On September 18, 2017, the pilot's family physician worked with the pilot's caregiver to coordinate rehabilitation care due to weakness following a knee replacement. The patient was not present for the evaluation, but the caregiver, stated that the pilot was often short-tempered and impulsive, would occasionally hear something that no one else did, and needed help with directions while driving along a route that he traveled many times. Based on this history, the physician wrote in the pilot's medical record that the pilot had possible early dementia with heightened impulsivity. The physician referred the pilot to a rehabilitation center and prescribed 0.5 mg clonazepam with up to 2 pills every 12 hours. The patient terminated care with the physician's office on October 11, 2017, when he was told the physician was not available to refill medications; no additional primary care treatment records were available.

Records from the rehabilitation center from September 20 through October 4, 2017, were reviewed. The pilot was admitted due to progressive weakness at home following his total knee replacement. During his stay, he underwent physical therapy and his strength and mobility improved. He was noted to have anxiety treated with clonazepam. Neurologic and psychiatric examinations during his rehabilitation documented no abnormalities; however, the pilot declined a formal neuropsychiatric evaluation during his rehabilitation stay. He was discharged to outpatient physical therapy. No additional post-rehabilitation progress or neuro-psychiatric evaluations were available.


  1. just glad this idiot didn't take anyone with him.

  2. Long read, found the instructor comments (midway through the article) and doctor's diagnosis (near the end) shed some light on what was going on.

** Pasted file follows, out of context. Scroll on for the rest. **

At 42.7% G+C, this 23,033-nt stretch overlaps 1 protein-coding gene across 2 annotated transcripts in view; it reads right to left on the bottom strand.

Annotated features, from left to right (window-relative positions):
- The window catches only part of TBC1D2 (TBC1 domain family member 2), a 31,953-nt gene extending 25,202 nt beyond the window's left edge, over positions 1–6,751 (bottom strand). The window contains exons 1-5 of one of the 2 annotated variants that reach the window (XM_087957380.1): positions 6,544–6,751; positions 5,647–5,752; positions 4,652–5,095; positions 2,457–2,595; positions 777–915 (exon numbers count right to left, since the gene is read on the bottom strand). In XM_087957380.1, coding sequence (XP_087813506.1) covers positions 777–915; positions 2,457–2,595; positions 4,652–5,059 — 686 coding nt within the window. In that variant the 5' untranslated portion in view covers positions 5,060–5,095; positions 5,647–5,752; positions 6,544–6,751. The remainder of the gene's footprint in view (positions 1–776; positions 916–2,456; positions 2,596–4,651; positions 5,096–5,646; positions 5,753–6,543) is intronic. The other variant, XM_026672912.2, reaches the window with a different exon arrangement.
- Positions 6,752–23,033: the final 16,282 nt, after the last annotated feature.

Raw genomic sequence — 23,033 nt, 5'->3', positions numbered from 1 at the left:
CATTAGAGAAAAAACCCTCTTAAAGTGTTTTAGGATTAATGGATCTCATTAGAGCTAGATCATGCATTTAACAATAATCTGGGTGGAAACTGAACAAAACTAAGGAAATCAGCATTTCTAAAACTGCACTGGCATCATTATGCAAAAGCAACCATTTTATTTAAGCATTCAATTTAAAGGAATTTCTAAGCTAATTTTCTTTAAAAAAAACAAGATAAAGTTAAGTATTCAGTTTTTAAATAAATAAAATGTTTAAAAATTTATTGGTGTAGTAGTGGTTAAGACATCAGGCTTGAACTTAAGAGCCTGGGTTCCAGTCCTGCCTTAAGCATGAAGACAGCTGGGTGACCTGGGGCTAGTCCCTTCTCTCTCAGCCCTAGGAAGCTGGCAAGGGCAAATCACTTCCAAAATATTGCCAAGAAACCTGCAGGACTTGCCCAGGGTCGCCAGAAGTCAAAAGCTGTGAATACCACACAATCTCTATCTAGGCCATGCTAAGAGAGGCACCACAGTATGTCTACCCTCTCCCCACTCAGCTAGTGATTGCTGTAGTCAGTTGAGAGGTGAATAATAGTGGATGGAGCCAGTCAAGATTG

3. Agitation and short temperament in those over 50 is most definitely a sign of early dementia. Add on his other health issues and heart disease, and this man had no business being in the air at all, sport license (another red flag*) or otherwise. RIP Marine and thank you for your service.

    *Unlike getting a full PPL, you are never "under the hood" in training with a sport license to get you out of IFR conditions in a pinch nor is the aircraft you are flying required to be IFR capable.

  4. Seriously, why did the NTSB spend $$$ to investigate this man’s accident beyond the interviews with the instructor and AMT ?

  5. Sounded like he was a "ticking time bomb" and he finally went off. Glad there wasn't any collateral damage. Semper fi, RIP

  6. If his sport license would have been pulled he probably would have continued to fly until the bitter end - just glad he didn't hurt anyone on the ground.

  7. He surrendered his PPL in 2012 after an accident. Anyone know what accident that was?

  8. 2012 Accident: Sonex N484PC @ TN77 Whifferdill
    Crashed it into trees on takeoff.

  9. If I ever get this bad mentally I hope someone will just tie me to a rope and leave me in the back yard.

  10. Too funny!
    "If I ever get this bad mentally I hope someone will just tie me to a rope and leave me in the backyard."

  11. It was a family member that drove him to the airport with 400 foot overcast overhead.

  12. This guy is my new hero. Taking off from a taxiway, bouncing down the grass, hitting something, and then launching nonetheless. Ride 'em, cowboy! I have $5 he was screaming "yeeeeeeeeeeehaw!!!!!" as he was on his takeoff roll!

    And why not? He didn't have much time left anyway, and he got one last flight in.

    Mad props!